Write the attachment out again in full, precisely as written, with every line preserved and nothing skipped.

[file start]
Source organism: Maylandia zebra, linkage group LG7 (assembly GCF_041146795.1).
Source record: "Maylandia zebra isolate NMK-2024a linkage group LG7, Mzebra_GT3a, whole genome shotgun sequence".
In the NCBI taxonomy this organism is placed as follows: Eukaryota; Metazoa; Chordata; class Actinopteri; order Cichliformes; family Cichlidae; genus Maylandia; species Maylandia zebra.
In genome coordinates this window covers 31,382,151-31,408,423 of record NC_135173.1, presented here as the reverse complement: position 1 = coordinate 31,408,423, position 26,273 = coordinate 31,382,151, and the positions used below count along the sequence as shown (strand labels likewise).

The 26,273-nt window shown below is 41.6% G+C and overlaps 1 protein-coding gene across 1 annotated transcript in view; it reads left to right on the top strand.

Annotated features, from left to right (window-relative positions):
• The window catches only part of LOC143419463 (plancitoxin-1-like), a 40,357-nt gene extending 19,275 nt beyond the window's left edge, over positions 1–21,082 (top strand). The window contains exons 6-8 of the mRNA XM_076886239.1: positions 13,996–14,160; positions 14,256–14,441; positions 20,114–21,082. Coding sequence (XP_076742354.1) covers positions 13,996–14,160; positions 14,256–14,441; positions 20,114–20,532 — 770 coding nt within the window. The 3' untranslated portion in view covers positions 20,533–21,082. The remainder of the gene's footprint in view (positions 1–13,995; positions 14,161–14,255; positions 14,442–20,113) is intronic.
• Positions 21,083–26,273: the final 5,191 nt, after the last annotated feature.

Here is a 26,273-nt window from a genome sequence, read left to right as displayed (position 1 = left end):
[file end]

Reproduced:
Source organism: Maylandia zebra, linkage group LG7 (assembly GCF_041146795.1).
Source record: "Maylandia zebra isolate NMK-2024a linkage group LG7, Mzebra_GT3a, whole genome shotgun sequence".
In the NCBI taxonomy this organism is placed as follows: Eukaryota; Metazoa; Chordata; class Actinopteri; order Cichliformes; family Cichlidae; genus Maylandia; species Maylandia zebra.
In genome coordinates this window covers 31,382,151-31,408,423 of record NC_135173.1, presented here as the reverse complement: position 1 = coordinate 31,408,423, position 26,273 = coordinate 31,382,151, and the positions used below count along the sequence as shown (strand labels likewise).

The 26,273-nt window shown below is 41.6% G+C and overlaps 1 protein-coding gene across 1 annotated transcript in view; it reads left to right on the top strand.

Annotated features, from left to right (window-relative positions):
• The window catches only part of LOC143419463 (plancitoxin-1-like), a 40,357-nt gene extending 19,275 nt beyond the window's left edge, over positions 1–21,082 (top strand). The window contains exons 6-8 of the mRNA XM_076886239.1: positions 13,996–14,160; positions 14,256–14,441; positions 20,114–21,082. Coding sequence (XP_076742354.1) covers positions 13,996–14,160; positions 14,256–14,441; positions 20,114–20,532 — 770 coding nt within the window. The 3' untranslated portion in view covers positions 20,533–21,082. The remainder of the gene's footprint in view (positions 1–13,995; positions 14,161–14,255; positions 14,442–20,113) is intronic.
• Positions 21,083–26,273: the final 5,191 nt, after the last annotated feature.

Here is a 26,273-nt window from a genome sequence, read left to right as displayed (position 1 = left end):